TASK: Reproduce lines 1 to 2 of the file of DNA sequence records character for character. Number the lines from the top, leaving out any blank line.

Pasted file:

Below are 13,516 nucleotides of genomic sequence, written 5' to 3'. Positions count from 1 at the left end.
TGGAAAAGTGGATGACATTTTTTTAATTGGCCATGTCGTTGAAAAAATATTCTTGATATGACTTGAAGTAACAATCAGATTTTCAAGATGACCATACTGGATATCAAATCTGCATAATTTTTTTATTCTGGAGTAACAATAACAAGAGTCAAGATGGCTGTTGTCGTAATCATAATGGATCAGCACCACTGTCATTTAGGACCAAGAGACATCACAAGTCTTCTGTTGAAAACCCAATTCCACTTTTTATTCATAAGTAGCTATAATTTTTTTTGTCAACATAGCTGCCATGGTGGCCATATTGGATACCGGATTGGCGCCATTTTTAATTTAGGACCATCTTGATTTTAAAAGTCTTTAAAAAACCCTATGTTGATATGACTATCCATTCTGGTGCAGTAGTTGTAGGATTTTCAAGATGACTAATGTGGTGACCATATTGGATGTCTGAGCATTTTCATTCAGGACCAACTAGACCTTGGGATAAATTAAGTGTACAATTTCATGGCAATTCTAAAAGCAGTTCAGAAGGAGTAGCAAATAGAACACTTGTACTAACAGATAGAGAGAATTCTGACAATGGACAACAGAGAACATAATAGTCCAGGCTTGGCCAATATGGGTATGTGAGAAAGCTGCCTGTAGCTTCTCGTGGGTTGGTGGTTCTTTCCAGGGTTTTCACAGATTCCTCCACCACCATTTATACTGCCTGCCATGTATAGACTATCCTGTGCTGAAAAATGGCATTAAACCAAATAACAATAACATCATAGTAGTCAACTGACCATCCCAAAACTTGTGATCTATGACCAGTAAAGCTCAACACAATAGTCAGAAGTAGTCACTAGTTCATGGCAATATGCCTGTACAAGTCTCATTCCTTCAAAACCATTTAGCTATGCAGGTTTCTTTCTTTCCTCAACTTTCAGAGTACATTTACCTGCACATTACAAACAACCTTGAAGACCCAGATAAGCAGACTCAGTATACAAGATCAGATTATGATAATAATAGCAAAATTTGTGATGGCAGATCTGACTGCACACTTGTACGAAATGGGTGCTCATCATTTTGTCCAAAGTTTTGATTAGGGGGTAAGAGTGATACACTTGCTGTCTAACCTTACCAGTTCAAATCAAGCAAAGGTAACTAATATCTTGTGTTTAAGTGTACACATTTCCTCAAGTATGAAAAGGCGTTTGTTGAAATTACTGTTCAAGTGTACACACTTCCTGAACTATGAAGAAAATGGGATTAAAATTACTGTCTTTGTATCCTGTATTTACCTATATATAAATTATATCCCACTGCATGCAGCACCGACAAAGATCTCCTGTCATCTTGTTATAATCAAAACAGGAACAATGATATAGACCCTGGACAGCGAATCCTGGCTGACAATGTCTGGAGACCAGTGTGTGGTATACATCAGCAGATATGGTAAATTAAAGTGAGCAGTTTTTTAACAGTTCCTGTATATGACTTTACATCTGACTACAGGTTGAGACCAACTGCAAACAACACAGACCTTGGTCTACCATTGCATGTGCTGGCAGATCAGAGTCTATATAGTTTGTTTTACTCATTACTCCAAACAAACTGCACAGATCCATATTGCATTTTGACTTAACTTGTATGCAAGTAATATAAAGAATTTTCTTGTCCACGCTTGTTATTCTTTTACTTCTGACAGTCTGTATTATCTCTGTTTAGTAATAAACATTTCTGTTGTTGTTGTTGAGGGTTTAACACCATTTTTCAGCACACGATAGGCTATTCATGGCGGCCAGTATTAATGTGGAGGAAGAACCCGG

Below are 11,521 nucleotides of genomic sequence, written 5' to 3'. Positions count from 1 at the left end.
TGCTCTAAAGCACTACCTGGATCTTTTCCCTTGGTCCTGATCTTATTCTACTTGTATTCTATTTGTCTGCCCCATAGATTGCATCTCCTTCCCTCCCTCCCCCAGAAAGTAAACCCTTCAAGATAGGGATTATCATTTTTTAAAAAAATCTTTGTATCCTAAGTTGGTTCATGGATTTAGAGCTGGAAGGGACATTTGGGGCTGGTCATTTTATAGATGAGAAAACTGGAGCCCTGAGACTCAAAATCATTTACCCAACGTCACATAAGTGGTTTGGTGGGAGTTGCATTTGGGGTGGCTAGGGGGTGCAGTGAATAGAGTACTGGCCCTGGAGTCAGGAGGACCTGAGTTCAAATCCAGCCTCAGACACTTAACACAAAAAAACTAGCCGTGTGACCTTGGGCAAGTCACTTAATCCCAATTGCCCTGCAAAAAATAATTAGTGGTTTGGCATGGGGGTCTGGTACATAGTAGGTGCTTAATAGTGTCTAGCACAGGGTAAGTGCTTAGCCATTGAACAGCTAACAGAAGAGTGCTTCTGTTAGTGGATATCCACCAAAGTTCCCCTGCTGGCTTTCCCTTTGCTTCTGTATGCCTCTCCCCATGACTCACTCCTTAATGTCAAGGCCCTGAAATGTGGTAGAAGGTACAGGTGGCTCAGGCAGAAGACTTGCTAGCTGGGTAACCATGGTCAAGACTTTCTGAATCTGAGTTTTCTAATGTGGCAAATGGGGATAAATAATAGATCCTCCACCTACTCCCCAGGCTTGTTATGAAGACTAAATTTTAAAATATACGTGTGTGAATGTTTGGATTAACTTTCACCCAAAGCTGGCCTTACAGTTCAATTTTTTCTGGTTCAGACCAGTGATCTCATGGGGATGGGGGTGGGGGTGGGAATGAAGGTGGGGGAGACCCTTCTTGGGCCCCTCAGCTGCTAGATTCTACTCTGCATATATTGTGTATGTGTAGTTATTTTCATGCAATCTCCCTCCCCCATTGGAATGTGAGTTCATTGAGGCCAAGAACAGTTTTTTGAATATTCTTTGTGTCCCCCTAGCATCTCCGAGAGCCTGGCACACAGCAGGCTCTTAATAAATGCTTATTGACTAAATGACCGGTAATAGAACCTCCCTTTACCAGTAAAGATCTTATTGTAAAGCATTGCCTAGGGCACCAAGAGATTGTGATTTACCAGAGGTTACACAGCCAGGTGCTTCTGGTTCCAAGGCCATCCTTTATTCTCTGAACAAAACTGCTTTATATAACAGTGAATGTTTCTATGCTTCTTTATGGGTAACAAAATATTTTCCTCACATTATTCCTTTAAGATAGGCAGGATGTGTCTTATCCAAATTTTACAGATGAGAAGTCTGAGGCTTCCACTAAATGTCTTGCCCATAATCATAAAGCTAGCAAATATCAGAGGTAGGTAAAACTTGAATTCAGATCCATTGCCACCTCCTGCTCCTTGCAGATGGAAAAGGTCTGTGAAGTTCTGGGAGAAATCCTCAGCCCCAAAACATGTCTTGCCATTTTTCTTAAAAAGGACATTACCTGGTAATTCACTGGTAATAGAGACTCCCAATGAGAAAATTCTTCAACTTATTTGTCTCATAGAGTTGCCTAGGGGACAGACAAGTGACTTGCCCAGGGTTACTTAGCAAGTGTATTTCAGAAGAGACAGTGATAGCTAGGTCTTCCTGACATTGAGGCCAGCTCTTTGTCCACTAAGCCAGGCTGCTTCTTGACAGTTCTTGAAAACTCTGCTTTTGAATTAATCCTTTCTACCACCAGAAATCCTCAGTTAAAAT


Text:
Below are 13,516 nucleotides of genomic sequence, written 5' to 3'. Positions count from 1 at the left end.
TGGAAAAGTGGATGACATTTTTTTAATTGGCCATGTCGTTGAAAAAATATTCTTGATATGACTTGAAGTAACAATCAGATTTTCAAGATGACCATACTGGATATCAAATCTGCATAATTTTTTTATTCTGGAGTAACAATAACAAGAGTCAAGATGGCTGTTGTCGTAATCATAATGGATCAGCACCACTGTCATTTAGGACCAAGAGACATCACAAGTCTTCTGTTGAAAACCCAATTCCACTTTTTATTCATAAGTAGCTATAATTTTTTTTGTCAACATAGCTGCCATGGTGGCCATATTGGATACCGGATTGGCGCCATTTTTAATTTAGGACCATCTTGATTTTAAAAGTCTTTAAAAAACCCTATGTTGATATGACTATCCATTCTGGTGCAGTAGTTGTAGGATTTTCAAGATGACTAATGTGGTGACCATATTGGATGTCTGAGCATTTTCATTCAGGACCAACTAGACCTTGGGATAAATTAAGTGTACAATTTCATGGCAATTCTAAAAGCAGTTCAGAAGGAGTAGCAAATAGAACACTTGTACTAACAGATAGAGAGAATTCTGACAATGGACAACAGAGAACATAATAGTCCAGGCTTGGCCAATATGGGTATGTGAGAAAGCTGCCTGTAGCTTCTCGTGGGTTGGTGGTTCTTTCCAGGGTTTTCACAGATTCCTCCACCACCATTTATACTGCCTGCCATGTATAGACTATCCTGTGCTGAAAAATGGCATTAAACCAAATAACAATAACATCATAGTAGTCAACTGACCATCCCAAAACTTGTGATCTATGACCAGTAAAGCTCAACACAATAGTCAGAAGTAGTCACTAGTTCATGGCAATATGCCTGTACAAGTCTCATTCCTTCAAAACCATTTAGCTATGCAGGTTTCTTTCTTTCCTCAACTTTCAGAGTACATTTACCTGCACATTACAAACAACCTTGAAGACCCAGATAAGCAGACTCAGTATACAAGATCAGATTATGATAATAATAGCAAAATTTGTGATGGCAGATCTGACTGCACACTTGTACGAAATGGGTGCTCATCATTTTGTCCAAAGTTTTGATTAGGGGGTAAGAGTGATACACTTGCTGTCTAACCTTACCAGTTCAAATCAAGCAAAGGTAACTAATATCTTGTGTTTAAGTGTACACATTTCCTCAAGTATGAAAAGGCGTTTGTTGAAATTACTGTTCAAGTGTACACACTTCCTGAACTATGAAGAAAATGGGATTAAAATTACTGTCTTTGTATCCTGTATTTACCTATATATAAATTATATCCCACTGCATGCAGCACCGACAAAGATCTCCTGTCATCTTGTTATAATCAAAACAGGAACAATGATATAGACCCTGGACAGCGAATCCTGGCTGACAATGTCTGGAGACCAGTGTGTGGTATACATCAGCAGATATGGTAAATTAAAGTGAGCAGTTTTTTAACAGTTCCTGTATATGACTTTACATCTGACTACAGGTTGAGACCAACTGCAAACAACACAGACCTTGGTCTACCATTGCATGTGCTGGCAGATCAGAGTCTATATAGTTTGTTTTACTCATTACTCCAAACAAACTGCACAGATCCATATTGCATTTTGACTTAACTTGTATGCAAGTAATATAAAGAATTTTCTTGTCCACGCTTGTTATTCTTTTACTTCTGACAGTCTGTATTATCTCTGTTTAGTAATAAACATTTCTGTTGTTGTTGTTGAGGGTTTAACACCATTTTTCAGCACACGATAGGCTATTCATGGCGGCCAGTATTAATGTGGAGGAAGAACCCGG